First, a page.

“Bo leh swav ” doesn’t sound bad at all, assuming they pronounce it that way. I went to school with a kid called Sean but we all had to pronounce it “Seen” as that’s how his parents had thought it was pronounced when they named him.
The importance of naming the produce of your rutting should never be underestimated. They will have that name throughout their education and the ramifications of your choice will live with them forever.
Just ask my ninth son Cockafuckabillybobbington… The Third…. Esq
Thanks Nitt, I was going to comment on that too. Just because it’s unusual for you, doesn’t mean it’s unusual for the whole world. I hope they don’t pronounce it the anglicised way, that kid will get teased for life!
La-sha on the other hand is not from a language/ tradition, it’s just stupid parents trying to be smart. Poor kid I hate to point it out, but I can take a strong guess what demographic they belong to.
If that child is named Boleslaw in a country where it is a popular name, that child will be called coleslaw with a b, all the time, the first time in each of his classes, the first day of all sports, job interviews etc. Anyone who sees that name will pronounce it will say coleslaw with a b until they are corrected. Not to mention the kids are going to tease him no matter how it’s pronounced as soon as they see the spelling and whenever they hear someone mess up the name. I’d stick with Potatosalad, at least it sounds like it looks.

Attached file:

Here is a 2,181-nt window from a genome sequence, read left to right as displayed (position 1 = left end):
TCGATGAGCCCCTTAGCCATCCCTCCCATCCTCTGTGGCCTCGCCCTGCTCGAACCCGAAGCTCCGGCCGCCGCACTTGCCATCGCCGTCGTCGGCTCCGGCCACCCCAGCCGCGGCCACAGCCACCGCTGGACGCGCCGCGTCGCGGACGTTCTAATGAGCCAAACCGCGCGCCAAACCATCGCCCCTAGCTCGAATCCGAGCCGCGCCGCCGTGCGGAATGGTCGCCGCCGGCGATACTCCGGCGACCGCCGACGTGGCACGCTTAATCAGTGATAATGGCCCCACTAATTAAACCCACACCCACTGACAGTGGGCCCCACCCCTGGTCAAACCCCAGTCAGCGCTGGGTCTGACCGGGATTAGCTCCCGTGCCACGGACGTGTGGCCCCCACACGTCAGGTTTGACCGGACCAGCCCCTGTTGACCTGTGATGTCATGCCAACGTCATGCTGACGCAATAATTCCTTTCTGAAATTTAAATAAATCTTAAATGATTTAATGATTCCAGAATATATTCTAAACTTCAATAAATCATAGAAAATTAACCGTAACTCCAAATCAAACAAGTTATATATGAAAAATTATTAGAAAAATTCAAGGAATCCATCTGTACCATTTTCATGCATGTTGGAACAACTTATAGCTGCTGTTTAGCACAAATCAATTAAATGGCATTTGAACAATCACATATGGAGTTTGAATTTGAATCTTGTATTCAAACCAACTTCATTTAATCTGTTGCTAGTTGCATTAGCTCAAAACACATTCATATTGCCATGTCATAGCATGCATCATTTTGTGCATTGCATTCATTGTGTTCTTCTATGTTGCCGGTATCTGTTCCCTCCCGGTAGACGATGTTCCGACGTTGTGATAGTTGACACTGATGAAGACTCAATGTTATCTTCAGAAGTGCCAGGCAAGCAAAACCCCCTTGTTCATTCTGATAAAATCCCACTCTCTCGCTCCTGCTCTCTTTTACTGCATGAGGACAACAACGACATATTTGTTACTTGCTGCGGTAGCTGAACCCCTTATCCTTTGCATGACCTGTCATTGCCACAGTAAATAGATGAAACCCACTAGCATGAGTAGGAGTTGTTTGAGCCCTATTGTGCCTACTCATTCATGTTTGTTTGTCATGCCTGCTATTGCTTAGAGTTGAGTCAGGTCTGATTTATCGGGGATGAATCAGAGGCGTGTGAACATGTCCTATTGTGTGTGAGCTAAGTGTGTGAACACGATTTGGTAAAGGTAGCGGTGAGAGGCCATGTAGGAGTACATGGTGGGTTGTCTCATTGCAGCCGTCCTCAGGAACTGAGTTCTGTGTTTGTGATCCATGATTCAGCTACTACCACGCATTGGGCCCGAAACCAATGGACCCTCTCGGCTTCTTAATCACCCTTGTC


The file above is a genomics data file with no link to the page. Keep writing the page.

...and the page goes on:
I really don’t think you can say that no one has ever been named la-a or le-a beyond a shadow of a doubt. I mean, snopes is such a reliable source for information.. and even they say it’s “undetermined”
Well surely an Irish person would know how to spell a name that is in there own language and yes Sean is pronounced with an ‘sh’ . The english for sean is spelled shaun so can you see where the h comes into it. Go raibh maith agat.
The Irish know a lot about spelling @Hawkbit. So much so that they’ve even managed to come up with their own language. And it’s more pronunciation you should have commented on, than spelling. Also, as an native Irish person I can also confirm that the stereotypical Irish person does in fact drink a lot. And with me being one of those stereotypical Irish people, I’m off for a drink. Slán go foill (pronounced Shlaaan):D